When I was eight years old, my family decided to visit my aunt, uncle, and cousins who lived in upper New York State. It’s about a thousand miles from our home in South Carolina to the Syracuse area. Nevertheless, my parents courageously packed four of five children into a light green Chevrolet and started the journey. Since I was so young, I don’t remember much about the drive itself, but I do have faint memories of passing through Baltimore, Maryland, and eating my first chocolate/vanilla swirl ice cream cone somewhere along the way. (It was enormous!)
When we arrived, we found some of the customs to be different from ours, including a huge clam bake amid hills of sand. (The only thing that sticks in my mind concerning the clams is lots of butter.) With extended family and friends, we warmed our hands around a bonfire and toasted marshmallows, and sometime during our trip I introduced one or more people to the now-famed s’mores.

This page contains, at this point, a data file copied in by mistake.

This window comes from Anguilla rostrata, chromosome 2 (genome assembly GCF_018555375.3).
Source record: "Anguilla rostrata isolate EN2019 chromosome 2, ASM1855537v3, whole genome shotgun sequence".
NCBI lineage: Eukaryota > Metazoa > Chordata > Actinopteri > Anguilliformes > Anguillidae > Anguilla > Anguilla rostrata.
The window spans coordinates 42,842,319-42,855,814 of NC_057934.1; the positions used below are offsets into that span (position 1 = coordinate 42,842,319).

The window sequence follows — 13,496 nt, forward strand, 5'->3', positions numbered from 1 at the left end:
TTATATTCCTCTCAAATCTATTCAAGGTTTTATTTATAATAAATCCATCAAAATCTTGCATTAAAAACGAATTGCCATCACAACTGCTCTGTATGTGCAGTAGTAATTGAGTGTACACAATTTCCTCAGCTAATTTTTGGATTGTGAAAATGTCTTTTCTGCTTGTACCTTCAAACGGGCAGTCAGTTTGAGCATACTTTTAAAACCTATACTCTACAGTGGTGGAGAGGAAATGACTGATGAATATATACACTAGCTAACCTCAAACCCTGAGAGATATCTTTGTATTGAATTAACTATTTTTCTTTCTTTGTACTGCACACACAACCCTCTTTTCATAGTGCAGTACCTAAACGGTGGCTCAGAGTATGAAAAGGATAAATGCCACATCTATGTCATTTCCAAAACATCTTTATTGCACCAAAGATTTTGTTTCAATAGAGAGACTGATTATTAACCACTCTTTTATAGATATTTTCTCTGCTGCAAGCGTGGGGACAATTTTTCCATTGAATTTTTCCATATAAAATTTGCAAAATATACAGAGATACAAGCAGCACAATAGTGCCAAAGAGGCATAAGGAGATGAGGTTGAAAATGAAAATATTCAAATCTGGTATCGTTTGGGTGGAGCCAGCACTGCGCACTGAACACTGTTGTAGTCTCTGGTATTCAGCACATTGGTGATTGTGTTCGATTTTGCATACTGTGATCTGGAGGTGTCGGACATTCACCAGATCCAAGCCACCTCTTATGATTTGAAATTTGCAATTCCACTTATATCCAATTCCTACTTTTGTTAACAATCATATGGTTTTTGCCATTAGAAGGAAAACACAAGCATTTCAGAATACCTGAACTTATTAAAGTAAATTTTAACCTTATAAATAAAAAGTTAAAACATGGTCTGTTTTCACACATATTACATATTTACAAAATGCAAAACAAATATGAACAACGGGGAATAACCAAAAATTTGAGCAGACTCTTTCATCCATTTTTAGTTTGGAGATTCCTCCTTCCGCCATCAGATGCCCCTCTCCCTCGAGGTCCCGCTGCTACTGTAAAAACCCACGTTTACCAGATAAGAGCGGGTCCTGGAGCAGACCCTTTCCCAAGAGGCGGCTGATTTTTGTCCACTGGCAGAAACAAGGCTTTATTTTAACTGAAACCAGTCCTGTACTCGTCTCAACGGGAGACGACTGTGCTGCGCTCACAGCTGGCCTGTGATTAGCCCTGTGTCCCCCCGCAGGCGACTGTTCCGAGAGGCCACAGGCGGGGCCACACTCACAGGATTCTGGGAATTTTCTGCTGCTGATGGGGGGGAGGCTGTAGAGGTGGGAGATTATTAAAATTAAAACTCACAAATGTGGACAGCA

Staying in the house my relatives built with their own hands on the shore of Lake Skaneateles, I loved watching my cousin ski all the way to the beach, stepping out of his skis in shallow water. I laughed when he later fell out of the motorboat (probably while showing off), and I regretted it when my mother thought I was too young to ski on the two-hundred-foot-deep lake.
I nearly froze one night while sleeping on the floor, even though it was August, and I had my first experience with an outhouse. (They hadn’t quite finished their home.) It was all so fascinating, even a bee sting which caused my hand to swell didn’t keep me from having a good time.
On our way back to South Carolina we visited the Washington Monument and the Capitol Building in D.C., where I was corrected by a guard for climbing the giant “steps” which flanked the real ones. We also stopped by the Natural Bridge on our way home, finding much more than we expected, which helped our long trek to the North and back to be an interesting experience.